Body Image and Self Esteem After Baby
I’ve struggled with body image and self-esteem my whole life. Not from early childhood – I was a pretty healthy kid focused primarily and riding my bike until sundown and catching frogs. But adolescents came along and puberty hit like a wrecking ball to my self-confidence. I watched my friends get taller, leaner and take on that defining feminine hour glass shape. I also watched how the world responded to their transition from little girls to young women. It was a reaction I didn’t get but desperately wanted. Boys would say, “Oh Heidi, I just don’t feel that way about you. You’re like a little sister to me. But what about your friend, Heather? Is she seeing anyone?”
If I wasn’t ignored in high school then I was teased. A small group of the usual suspects went out of their way to remind me just how disgusting I was. I was lucky enough to find a great group of friends who connected over common interests and our desire to do great things after we graduated. They kept me pretty insulated from the disapproval of the one’s whose approval I didn’t actually need. But those cruel words still hummed around me like a fly you just can’t seem to swat away. And over time the meanness manifested deep inside and convinced me that I was unworthy. When I looked in the mirror I never liked what I saw. So I avoided mirrors and found a way to use my wit to distract people from my physical appearance.
I blossomed in college. I was 20, had a bad case of Mononucleosis and had never been thinner. I may have had extreme fatigue, anemia and a swollen spleen but at least I could fit into size 4 skinny jeans for the first time in my life, so… winning! I met my husband at a house party on the right side of the tracks. I had never felt better about myself. Instead of hiding in the corner in a baggy sweatshirt, I was sporting my best Brittany Spears school girl outfit and focused on being the life of the party. I found the love of my life when I cared more about connecting with the people around me than I did about how I looked. It’s interesting how losing 30 pounds in less than 3 months can give you a new perspective on life.
I had never felt better but it was a fleeting chapter in my life. My relationship with my future husband grew more serious and I eventually recovered from Mono and gained back the weight I lost while I was sick. Tj didn’t care. He had told me countless times before that he was in love with my quick wit and strong will – my pretty face was just a bonus. But unfortunately an important woman in my Husband’s life did care. My weight quickly became a recurrent issue with her. In one fell swoop, with the critical words from a women whose approval I did not need but desperately wanted, I had the rug pulled out from under me. It didn’t matter that the person I loved most in the world also loved me for me. The negativity from the noise outside our relationship was enough to hit the reset button. And just like that I was 13 again. Small, vulnerable and less than. I had been judged and found wanting. I felt ugly and unworthy. That was 8 years ago and I haven’t been able to get back on the horse after being pushed off.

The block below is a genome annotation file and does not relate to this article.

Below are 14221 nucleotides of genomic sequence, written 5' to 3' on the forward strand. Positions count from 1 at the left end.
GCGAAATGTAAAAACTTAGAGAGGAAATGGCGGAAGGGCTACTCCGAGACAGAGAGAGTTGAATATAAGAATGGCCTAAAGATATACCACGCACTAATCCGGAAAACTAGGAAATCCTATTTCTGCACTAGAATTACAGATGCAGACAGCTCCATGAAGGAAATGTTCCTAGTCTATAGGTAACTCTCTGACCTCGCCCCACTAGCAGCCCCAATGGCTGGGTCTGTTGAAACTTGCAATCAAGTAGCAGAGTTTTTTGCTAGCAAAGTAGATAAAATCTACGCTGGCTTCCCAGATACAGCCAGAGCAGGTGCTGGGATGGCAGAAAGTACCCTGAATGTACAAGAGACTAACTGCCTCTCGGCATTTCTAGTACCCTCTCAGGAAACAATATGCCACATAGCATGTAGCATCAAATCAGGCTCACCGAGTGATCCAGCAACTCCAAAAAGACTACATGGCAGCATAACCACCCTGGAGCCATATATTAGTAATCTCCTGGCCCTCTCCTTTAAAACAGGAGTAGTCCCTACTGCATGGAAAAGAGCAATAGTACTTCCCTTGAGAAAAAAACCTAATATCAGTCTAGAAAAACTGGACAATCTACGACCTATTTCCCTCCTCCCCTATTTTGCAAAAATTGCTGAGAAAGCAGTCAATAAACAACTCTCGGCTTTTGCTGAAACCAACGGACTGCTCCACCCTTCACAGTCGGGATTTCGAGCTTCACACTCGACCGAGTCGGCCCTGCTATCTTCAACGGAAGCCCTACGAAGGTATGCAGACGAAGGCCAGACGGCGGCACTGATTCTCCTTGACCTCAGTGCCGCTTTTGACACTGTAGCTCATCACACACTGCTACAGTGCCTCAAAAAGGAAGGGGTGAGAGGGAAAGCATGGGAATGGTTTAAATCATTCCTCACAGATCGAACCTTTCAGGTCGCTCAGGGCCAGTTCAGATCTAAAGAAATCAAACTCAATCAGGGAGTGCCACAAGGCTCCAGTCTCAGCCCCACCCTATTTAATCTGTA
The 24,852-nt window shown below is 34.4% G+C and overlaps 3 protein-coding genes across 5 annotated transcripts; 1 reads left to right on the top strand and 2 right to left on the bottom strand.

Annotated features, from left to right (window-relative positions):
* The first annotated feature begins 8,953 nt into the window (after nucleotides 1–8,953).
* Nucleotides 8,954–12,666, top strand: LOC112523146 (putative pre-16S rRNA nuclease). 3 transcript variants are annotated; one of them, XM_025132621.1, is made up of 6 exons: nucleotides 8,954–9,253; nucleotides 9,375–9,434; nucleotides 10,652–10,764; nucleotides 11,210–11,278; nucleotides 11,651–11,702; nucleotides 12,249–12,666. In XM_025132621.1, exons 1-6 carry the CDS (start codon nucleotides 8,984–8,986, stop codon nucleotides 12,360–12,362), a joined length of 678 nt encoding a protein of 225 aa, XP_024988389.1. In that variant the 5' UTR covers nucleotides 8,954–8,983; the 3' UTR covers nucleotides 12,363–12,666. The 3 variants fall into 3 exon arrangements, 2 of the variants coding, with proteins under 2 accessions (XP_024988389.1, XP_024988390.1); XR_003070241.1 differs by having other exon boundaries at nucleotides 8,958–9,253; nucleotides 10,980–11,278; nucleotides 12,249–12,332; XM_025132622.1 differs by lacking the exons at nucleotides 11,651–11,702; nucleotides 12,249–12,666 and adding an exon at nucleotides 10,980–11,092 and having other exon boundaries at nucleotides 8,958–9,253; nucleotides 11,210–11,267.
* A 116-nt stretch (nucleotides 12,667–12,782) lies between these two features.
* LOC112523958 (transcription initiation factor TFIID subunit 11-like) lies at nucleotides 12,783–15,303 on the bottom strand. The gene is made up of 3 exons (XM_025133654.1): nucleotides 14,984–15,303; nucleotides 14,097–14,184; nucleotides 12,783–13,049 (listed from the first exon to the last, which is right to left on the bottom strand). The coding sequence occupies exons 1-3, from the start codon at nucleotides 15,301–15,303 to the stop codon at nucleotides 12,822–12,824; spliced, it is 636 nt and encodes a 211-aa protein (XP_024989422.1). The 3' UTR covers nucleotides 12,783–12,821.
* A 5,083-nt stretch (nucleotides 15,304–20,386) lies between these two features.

Then I got pregnant and my relationship with myself completely disintegrated. I had already gained 80 lbs in two years. Tj and I had gone through a rapid fire of stressful life events and my body was left footing the bill. We had fallen from a six figure income household to not being able to afford groceries. And that was just the tip of the iceberg. I have struggled with anxiety and depression my whole life. This made me incredibly vulnerable to Perinatal Depression. The problem is that everyone, including the medical field, focuses their attention on Postpartum Depression. So while the former is very real and very serious it’s not really on their radar. I fell through the cracks. I had barely enough fortitude to make it through the work day. When I got home I went straight to bed and slept until I had to get up for work the next morning. Waking only to throw up from the unrelenting pregnancy nausea, this went on for nine months.
I had only gained 15 pounds during my pregnancy and I had lost it all by my six week check-up. But what remained weren’t just stretchmarks and a C-section scar but deep seated wounds that disfigured my self-image. When I looked in the mirror my eyes instantly swelled with tears and I felt nauseous. I had no idea who that girl was staring back at me. I hated every inch of what I saw. All I could hear was a voice telling me that my body was ruined. Nobody could love that mess in the mirror. My husband was going to leave me and my son was going to grow up ashamed of me.